Bull sale observation
So far this spring there have been many excellent bull sales, with still more to come. I have observed many interesting trends from the sale season, which I would like to comment on.
The Baldie is back. Although Angus still dominates the bull market and the make-up of this nation’s cowherd, there has been a definite resurgence in the Hereford sales. I feel this can be traced directly to the drought. On paper, Hereford’s are very modest in their production traits, especially on milk. However, with drought, people have come to realize that this is not all bad, especially when it comes to maintenance efficiency. Bottom line is Hereford can make it in tough country, and they are being used to make the historically tried and true Baldie in response to the environmental conditions so many ranchers are facing. When the drought eventually subsides, it will be interesting if they can maintain their expanding market share.
The single trait selection for Angus’ $B ($Beef) index appears to have run its course. $B is a terminal index made up of feedlot and grid genetic predictions. Although a useful index, too much emphasis on it takes the Angus breed away from it strengths, which are maternal traits. I think that people have come to realize that single trait selection for $B can move cattle away from the reproductive excellence and easy-keeping cattle Angus are noted for.
Calving ease direct EPD (CED) is finally catching on. Although CED has been available to producers of most breeds for many, many years, producers up till now seem to have remained steadfast in their use of birth weight EPD as a predictor of calving ease. However, CED, which is the probability of a sire’s calves being born unassisted, has always been the trait of economic importance. CED is based on calving ease scores while also adding all the information from birth weight EPDs as a correlated trait. This makes CED a tremendously more powerful tool than birth weight, and since birth weight is contained within CED for selection purposes, the birth weight EPD should be ignored.
Producers are finding value in indexes that encompass all aspects of production. Amongst these are the $Profit index private ranches are using and the allpurpose index of the Simmental Association. If indexes are a way to simplify selection decisions, this is by far the easiest way to boil down all the EPDs. This is because they take into account all aspects of production, including reproduction and those EPDs related to revenue and expense. However, one must keep in mind that like any index, they use only one scenario for management, feed resources and marketing.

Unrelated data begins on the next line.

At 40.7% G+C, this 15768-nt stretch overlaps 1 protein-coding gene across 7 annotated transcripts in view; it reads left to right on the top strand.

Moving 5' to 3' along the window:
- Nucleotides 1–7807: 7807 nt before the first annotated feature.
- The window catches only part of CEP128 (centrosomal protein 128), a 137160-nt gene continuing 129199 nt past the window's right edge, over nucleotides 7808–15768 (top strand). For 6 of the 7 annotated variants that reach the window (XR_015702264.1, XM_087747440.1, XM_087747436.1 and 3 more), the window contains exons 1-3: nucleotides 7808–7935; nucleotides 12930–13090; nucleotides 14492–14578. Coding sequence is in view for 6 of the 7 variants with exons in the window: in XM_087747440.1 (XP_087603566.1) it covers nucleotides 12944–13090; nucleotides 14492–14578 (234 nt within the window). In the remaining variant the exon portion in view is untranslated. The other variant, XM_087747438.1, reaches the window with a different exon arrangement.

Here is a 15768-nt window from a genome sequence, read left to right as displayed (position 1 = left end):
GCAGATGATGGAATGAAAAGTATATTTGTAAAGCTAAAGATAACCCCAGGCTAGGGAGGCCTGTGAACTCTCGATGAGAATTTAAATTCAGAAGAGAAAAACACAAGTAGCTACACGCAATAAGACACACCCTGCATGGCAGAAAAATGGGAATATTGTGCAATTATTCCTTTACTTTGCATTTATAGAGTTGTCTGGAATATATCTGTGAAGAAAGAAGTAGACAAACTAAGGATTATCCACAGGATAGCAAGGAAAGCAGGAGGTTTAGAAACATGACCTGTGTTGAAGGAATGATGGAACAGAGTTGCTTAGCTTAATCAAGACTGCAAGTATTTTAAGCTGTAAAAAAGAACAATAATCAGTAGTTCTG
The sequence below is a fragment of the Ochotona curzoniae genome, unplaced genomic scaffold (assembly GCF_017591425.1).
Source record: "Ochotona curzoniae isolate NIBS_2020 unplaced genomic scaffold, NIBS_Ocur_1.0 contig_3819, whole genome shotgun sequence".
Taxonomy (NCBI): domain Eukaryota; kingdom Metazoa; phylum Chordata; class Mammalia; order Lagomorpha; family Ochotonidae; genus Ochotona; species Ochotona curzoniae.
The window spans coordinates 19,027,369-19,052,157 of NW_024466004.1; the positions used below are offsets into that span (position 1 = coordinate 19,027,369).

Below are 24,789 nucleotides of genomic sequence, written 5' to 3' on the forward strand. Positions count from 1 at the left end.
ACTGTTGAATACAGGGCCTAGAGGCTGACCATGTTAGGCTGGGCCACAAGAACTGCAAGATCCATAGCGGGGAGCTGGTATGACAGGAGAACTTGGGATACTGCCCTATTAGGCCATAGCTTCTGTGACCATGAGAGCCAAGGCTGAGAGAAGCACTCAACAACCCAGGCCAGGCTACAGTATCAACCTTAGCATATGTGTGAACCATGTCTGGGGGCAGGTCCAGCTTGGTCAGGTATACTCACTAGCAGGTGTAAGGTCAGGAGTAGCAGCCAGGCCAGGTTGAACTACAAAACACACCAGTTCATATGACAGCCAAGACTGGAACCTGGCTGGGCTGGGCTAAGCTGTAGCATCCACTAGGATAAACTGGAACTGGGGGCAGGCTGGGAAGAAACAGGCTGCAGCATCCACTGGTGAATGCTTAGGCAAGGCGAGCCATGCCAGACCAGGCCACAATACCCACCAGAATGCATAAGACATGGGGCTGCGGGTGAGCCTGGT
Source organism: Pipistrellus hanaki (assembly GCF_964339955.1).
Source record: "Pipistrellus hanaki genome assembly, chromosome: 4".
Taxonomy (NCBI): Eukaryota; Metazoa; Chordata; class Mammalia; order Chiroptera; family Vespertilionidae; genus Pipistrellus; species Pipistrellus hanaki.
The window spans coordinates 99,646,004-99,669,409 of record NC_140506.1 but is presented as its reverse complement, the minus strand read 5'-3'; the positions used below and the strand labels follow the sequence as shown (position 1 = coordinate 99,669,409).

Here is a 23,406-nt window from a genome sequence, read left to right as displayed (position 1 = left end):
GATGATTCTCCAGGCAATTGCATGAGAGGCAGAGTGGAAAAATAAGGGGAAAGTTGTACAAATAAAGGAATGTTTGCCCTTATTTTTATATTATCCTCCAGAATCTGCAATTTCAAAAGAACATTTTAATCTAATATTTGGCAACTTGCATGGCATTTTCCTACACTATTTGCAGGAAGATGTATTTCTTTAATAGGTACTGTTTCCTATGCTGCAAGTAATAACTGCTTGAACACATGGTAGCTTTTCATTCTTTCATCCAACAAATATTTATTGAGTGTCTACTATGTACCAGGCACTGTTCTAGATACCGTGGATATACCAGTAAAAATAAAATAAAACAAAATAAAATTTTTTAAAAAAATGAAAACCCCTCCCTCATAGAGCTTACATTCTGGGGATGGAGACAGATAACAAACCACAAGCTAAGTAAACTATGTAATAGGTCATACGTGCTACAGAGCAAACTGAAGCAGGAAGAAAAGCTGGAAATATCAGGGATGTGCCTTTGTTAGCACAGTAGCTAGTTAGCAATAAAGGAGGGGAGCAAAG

The drought has definitely been a factor in this bull marketing season as there simply are not as many cows and heifers to breed as there were in some past years. This also means that the resulting progeny will be worth record prices! The result of this scenario is that top quality bulls are worth a record price and poor quality bulls are hard to market no matter what the price. People have definitely been looking for the top bulls because they know of the revenue these sires are capable of producing. This has been especially the case for heifer bulls as there are just not as many heifers to breed this year.
There is still a great market for “spread” bulls. Look at any survey of commercial producers’ priorities when purchasing bulls and calving ease almost always tops the list. This means there is great value in bulls that offer calving ease and high growth when used on cows. By the same token, producers do not seem to want their cows producing tiny, weak calves. Again this is a place for the CED EPD. On the growth side, most producers are still looking at yearling weight EPD as their predictor while most of them are getting paid at weaning. This makes the weaning weight EPD the most under used trait of economic importance.
I have found a lot of producers still have high quality bulls for sale private treaty or in the late sales. Even though most areas are short of moisture, it is unfortunate that blizzards have hit as many sales as in a heavy snow year. As a quick example, I know of one high reputation seedstock producer with a strong customer base that only had eight people at his sale because of a severe snow storm. This means there is still time to take the old bull to town and replace him with a younger counterpart.
Bull selling season is always one of the most fun times of year, and this has definitely been an interesting year. If there is one lesson in tougher times, it is seedstock operations with a real program, excellent reputation and foresight are the ones that do best. For commercial producers, quality pays off every time, so step up to the plate if you have not already done so and buy the best genetics you can. — Dr. Bob Hough (Dr. Bob Hough has served as the executive vice president of the Red Angus Association of American and more recently as executive vice president of the North American Limousin Foundation from 2009 to early 2011. He is now a consultant, freelance writer and semiretired.)